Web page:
Cutty Sark 33yo Tweet Tasting

13th May 2015

It’s Tweet Tasting time again, through Steve Rush (@TheWhiskyWire), the cocktail and “World’s Best New Bar” White Lyan (@WhiteLyan) and Cutty Sark (@CuttySarkBlend) and if that isn’t exciting enough we will also be joined by Kirsteen Campbell, Master Blender for Cutty Sark (@KCBlends).   #CuttySark33.

It’s been an amazing week for tweet tastings, having taken part in the inaugural Glenmorangie tasting on Monday 11th May (if you missed it, you can read all about it here), and now I find myself getting ready for a tasting in honour of the launch of the Cutty Sark Thirty Three Year Old Art Deco Expression.

I have been fortunate enough to try White Lyan’s mastery of cocktails before and I knew I wouldn’t be disappointed, so here’s a list of what we are trying tonight:

First up – Cutty Sark Blended Whisky – 33 yo Art Deco Limited Edition.

Then on to the cocktails:

Artist’s Special which originated circa 1927, and contains:

Cutty Sark, Oloroso Sherry, redcurrant and lemon, to be poured into a frozen cocktails glass.

Seelback which originated circa 1917, and contains:

Cutty Sark, Triple Sec, and Bitters, which is to be poured into a chilled champagne flute (decadent I know) and topped up with 75ml fresh, fizzy soda water.

And last but by no means least;

Beeswax Old Fashioned, which originated 1800 – 1880(ish), this contains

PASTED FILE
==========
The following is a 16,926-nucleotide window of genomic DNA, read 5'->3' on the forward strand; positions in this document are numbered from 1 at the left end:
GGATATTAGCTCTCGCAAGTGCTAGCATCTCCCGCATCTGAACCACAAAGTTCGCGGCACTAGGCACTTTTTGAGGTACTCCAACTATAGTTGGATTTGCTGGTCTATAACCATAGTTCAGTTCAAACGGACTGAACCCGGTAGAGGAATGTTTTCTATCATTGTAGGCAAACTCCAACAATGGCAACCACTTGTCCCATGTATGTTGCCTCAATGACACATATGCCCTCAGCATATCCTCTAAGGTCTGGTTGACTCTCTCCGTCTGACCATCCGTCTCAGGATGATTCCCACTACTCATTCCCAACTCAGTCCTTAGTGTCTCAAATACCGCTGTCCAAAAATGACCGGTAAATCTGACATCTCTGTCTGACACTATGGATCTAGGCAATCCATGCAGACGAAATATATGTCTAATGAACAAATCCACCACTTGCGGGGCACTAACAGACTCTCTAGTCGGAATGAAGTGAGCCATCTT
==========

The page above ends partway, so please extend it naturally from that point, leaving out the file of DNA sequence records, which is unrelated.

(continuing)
Cutty Sark, Beeswax, bitters, and gold flakes, this is poured into a frozen whisky glass.

So enough talking, let’s get tasting!  First up:

Cutty Sark 33yo – 41.7% ABV

Cutty Sark 33yo
Cutty Sark 33yo

This limited edition bottling has been released to continue the exploration of the rich history, heritage and origin of Cutty Sark blended Scotch whisky, with a specific focus on the exciting Art Deco period of the 1920s and early 1930s.  The expression is celebrating a time when Cutty Sark blended Scotch whisky founds its way into America, flourished within the emerging cocktail culture and changed the face of Scotch whisky forever.

Nose:

Cashew nuts with honey and a digestive biscuit note followed with the fruity softness of peaches in syrup. Sticky fudge, warm and comforting before there is a gentle waxiness of furniture polish and fresh, green notes of balsa wood.

Vanilla emerges with restaurant quality Crème Anglaise before a tangy lemon sorbet brings a fresh citrus note in yet keeps the sweet dessert theme before a hint of soya candles adds a creamy waxiness.  Given a little longer in the glass some darker fruits start to emerge with prunes, raisins cherries and some rum.  There are an array of spices that are starting to emerge, with black cracked pepper, star anise, cinnamon, and ginger and ground spice.  There’s an oloroso sherry note, which is sticky dark and sweet, ground spice and kiwi fruits make themselves known with an undercurrent of honeydew melon sweetness.

Palate:

Despite the initial sweetness on the nose the first note I can detect is dark and woody, like walking round a dunnage warehouse on a winters day, next up is some pink peppercorn prickle, it’s hotter than I expected, but never too hot.  The fruits come through with warm pineapples and mango, and fresh mint, griddled and drizzled in butterscotch sauce.

There is a gentle damp, mustiness of old books, with soft leather saddles, dried apricots and fresh, tart cranberries.  There is a resin note, like French polish before spices dominate once again.  There’s heat from cloves and cinnamon, but as this tails off the sweet notes swarm back in with honey, golden syrup pudding, a burnt edge of cinder toffee and warm figs with vanilla cream and lashings of chewy, sticky, warm toffee, which all serve to calm the palate.